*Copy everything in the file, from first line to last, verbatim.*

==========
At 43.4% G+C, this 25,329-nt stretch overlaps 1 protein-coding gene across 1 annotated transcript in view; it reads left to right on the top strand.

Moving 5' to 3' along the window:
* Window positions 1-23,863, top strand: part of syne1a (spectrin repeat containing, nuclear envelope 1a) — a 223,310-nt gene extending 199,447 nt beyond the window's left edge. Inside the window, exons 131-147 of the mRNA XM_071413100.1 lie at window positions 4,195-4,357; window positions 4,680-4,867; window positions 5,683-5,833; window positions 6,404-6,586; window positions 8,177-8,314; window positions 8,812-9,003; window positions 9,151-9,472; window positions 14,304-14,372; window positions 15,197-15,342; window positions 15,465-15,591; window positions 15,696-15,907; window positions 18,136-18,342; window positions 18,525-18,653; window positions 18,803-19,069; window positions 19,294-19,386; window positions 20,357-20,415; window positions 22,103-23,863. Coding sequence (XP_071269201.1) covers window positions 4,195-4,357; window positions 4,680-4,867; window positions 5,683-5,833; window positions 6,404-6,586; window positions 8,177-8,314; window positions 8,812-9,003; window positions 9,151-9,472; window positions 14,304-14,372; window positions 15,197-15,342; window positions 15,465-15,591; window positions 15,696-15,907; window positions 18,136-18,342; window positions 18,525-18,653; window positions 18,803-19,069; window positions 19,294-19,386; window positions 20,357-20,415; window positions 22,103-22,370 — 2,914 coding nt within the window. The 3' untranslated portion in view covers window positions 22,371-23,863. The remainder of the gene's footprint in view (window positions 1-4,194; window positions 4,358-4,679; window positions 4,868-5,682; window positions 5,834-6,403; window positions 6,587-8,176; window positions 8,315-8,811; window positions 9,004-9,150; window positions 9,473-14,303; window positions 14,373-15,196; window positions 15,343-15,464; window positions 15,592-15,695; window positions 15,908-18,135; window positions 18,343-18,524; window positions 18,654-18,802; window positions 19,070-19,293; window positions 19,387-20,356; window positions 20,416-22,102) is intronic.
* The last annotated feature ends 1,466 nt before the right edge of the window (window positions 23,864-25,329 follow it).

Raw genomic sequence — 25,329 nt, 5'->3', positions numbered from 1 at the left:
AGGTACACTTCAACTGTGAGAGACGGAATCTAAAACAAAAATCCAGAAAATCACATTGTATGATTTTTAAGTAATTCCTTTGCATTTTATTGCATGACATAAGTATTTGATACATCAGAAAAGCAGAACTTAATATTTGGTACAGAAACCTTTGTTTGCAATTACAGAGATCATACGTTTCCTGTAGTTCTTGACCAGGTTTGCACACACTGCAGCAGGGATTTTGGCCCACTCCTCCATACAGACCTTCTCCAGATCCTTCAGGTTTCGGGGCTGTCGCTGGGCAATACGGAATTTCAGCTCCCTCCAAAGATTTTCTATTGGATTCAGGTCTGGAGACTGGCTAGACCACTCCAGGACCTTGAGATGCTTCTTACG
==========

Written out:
At 43.4% G+C, this 25,329-nt stretch overlaps 1 protein-coding gene across 1 annotated transcript in view; it reads left to right on the top strand.

Moving 5' to 3' along the window:
* Window positions 1-23,863, top strand: part of syne1a (spectrin repeat containing, nuclear envelope 1a) — a 223,310-nt gene extending 199,447 nt beyond the window's left edge. Inside the window, exons 131-147 of the mRNA XM_071413100.1 lie at window positions 4,195-4,357; window positions 4,680-4,867; window positions 5,683-5,833; window positions 6,404-6,586; window positions 8,177-8,314; window positions 8,812-9,003; window positions 9,151-9,472; window positions 14,304-14,372; window positions 15,197-15,342; window positions 15,465-15,591; window positions 15,696-15,907; window positions 18,136-18,342; window positions 18,525-18,653; window positions 18,803-19,069; window positions 19,294-19,386; window positions 20,357-20,415; window positions 22,103-23,863. Coding sequence (XP_071269201.1) covers window positions 4,195-4,357; window positions 4,680-4,867; window positions 5,683-5,833; window positions 6,404-6,586; window positions 8,177-8,314; window positions 8,812-9,003; window positions 9,151-9,472; window positions 14,304-14,372; window positions 15,197-15,342; window positions 15,465-15,591; window positions 15,696-15,907; window positions 18,136-18,342; window positions 18,525-18,653; window positions 18,803-19,069; window positions 19,294-19,386; window positions 20,357-20,415; window positions 22,103-22,370 — 2,914 coding nt within the window. The 3' untranslated portion in view covers window positions 22,371-23,863. The remainder of the gene's footprint in view (window positions 1-4,194; window positions 4,358-4,679; window positions 4,868-5,682; window positions 5,834-6,403; window positions 6,587-8,176; window positions 8,315-8,811; window positions 9,004-9,150; window positions 9,473-14,303; window positions 14,373-15,196; window positions 15,343-15,464; window positions 15,592-15,695; window positions 15,908-18,135; window positions 18,343-18,524; window positions 18,654-18,802; window positions 19,070-19,293; window positions 19,387-20,356; window positions 20,416-22,102) is intronic.
* The last annotated feature ends 1,466 nt before the right edge of the window (window positions 23,864-25,329 follow it).

Raw genomic sequence — 25,329 nt, 5'->3', positions numbered from 1 at the left:
AGGTACACTTCAACTGTGAGAGACGGAATCTAAAACAAAAATCCAGAAAATCACATTGTATGATTTTTAAGTAATTCCTTTGCATTTTATTGCATGACATAAGTATTTGATACATCAGAAAAGCAGAACTTAATATTTGGTACAGAAACCTTTGTTTGCAATTACAGAGATCATACGTTTCCTGTAGTTCTTGACCAGGTTTGCACACACTGCAGCAGGGATTTTGGCCCACTCCTCCATACAGACCTTCTCCAGATCCTTCAGGTTTCGGGGCTGTCGCTGGGCAATACGGAATTTCAGCTCCCTCCAAAGATTTTCTATTGGATTCAGGTCTGGAGACTGGCTAGACCACTCCAGGACCTTGAGATGCTTCTTACG